In 2009, 419 undocumented migrants died trying to cross the U.S.-Mexico border, up from 2008 when 390 people died, according to a recent study conducted by the non-partisan research organization National Foundation for American Policy (NFAP). This is the first increase in deaths in four years.
Why has it become more deadly to cross the border?
In 1994, Operation Gatekeeper was enacted as a plan to fight illegal immigration, employing a “prevention and deterrence” strategy. It concentrated resources and border patrolmen in populous areas, and was deemed a success early on because it resulted in less apprehensions. However instead of actually lessening the number of people attempting to cross over, Operation Gatekeeper caused people to seek more remote and dangerous routes to cross through. A 2007 ACLU report reveals that from Operation Gatekeeper’s inception in 1994 to the 2007 publication of the report, death toll estimates range from 3,801 to 5,607. Meanwhile the number of undocumented immigrants have grown from 8.4 million in 2000 to 11.9 million in 2007.
A large number of recorded deaths are due to environmental exposure, particularly desert heat. Some die due to train or motor accidents, drowning, homicide or suicide. And many more have undetermined causes of death. The exact numbers and identities are difficult if not impossible to pinpoint because often remains are not found.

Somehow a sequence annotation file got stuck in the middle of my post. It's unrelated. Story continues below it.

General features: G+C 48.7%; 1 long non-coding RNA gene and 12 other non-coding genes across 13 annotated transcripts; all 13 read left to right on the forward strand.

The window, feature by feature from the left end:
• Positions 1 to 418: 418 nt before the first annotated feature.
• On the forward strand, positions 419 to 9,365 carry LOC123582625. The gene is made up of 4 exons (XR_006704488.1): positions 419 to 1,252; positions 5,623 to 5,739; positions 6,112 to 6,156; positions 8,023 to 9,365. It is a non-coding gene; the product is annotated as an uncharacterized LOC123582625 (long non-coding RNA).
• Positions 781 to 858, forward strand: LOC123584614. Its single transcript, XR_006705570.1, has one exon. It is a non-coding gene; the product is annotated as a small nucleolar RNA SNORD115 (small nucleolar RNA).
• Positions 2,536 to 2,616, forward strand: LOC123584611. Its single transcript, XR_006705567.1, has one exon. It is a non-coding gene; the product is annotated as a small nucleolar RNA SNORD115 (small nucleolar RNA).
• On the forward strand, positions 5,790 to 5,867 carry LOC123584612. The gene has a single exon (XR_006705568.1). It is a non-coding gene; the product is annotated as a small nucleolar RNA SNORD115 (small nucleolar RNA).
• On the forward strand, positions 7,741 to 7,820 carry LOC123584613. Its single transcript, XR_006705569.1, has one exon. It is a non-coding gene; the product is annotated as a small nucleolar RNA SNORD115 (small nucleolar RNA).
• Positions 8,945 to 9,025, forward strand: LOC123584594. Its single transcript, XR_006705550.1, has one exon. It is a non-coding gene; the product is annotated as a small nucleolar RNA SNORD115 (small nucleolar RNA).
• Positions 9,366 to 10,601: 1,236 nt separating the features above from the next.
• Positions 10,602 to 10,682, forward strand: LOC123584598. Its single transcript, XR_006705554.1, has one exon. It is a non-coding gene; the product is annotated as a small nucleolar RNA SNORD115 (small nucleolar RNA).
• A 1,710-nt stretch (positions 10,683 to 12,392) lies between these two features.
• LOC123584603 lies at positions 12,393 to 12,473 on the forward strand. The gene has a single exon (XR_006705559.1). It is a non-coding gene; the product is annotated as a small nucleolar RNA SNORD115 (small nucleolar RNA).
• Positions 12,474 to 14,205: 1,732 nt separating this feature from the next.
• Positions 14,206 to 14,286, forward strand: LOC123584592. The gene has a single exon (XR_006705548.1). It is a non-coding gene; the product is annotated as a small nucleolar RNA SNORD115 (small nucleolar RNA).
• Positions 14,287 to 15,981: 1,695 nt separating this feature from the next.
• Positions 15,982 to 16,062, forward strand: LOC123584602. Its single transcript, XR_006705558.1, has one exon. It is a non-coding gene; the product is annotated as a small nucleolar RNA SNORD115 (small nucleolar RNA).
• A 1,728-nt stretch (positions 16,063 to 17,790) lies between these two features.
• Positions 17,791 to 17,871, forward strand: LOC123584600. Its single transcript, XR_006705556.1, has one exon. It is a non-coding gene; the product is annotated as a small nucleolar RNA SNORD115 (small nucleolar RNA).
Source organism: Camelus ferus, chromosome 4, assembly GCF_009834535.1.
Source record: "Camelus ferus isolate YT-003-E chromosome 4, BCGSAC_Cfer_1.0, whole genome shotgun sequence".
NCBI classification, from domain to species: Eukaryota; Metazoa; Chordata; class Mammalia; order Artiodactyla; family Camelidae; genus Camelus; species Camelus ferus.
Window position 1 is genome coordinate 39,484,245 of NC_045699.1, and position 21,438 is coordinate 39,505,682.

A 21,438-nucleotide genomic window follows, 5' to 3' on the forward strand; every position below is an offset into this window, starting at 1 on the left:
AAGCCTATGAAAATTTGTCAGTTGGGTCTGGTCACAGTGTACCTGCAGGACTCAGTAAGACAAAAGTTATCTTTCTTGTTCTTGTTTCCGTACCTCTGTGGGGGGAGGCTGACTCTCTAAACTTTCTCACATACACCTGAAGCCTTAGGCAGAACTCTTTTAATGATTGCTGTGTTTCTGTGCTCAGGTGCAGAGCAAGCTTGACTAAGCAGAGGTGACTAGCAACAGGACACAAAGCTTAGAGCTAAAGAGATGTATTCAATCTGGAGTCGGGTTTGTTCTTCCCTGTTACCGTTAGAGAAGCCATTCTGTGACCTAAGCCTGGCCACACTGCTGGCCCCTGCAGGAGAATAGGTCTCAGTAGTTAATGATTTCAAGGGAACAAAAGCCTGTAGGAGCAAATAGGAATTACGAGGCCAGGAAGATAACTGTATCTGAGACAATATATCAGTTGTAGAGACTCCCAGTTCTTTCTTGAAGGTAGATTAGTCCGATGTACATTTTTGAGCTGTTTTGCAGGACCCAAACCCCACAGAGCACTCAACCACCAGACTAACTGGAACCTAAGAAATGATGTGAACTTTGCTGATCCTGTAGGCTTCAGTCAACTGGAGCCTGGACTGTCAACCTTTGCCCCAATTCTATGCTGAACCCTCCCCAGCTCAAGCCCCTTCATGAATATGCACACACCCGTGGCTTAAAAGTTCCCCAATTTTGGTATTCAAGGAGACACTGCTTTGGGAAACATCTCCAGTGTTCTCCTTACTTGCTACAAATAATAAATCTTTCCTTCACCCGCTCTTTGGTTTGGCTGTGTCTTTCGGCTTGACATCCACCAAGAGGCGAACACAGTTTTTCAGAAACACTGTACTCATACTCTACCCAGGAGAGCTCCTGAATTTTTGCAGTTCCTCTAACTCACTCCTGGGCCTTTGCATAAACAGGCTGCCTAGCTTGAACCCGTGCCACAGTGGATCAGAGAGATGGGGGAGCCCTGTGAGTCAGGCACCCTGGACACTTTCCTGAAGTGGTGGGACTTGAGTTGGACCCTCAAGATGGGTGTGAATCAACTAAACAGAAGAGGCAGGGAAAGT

Why should anyone be concerned with the plight of people who have not gone through the standard procedures to gain legal entry? Simply put, no human being should have to risk death in order to gain a new life. While the U.S. immigration system remains full of red tape and sky-high fees with no guarantee of entry, impoverished men, women and children are risking their lives to cross over.
Strengthen the nation, strengthen the immigration system and strengthen families by taking action:
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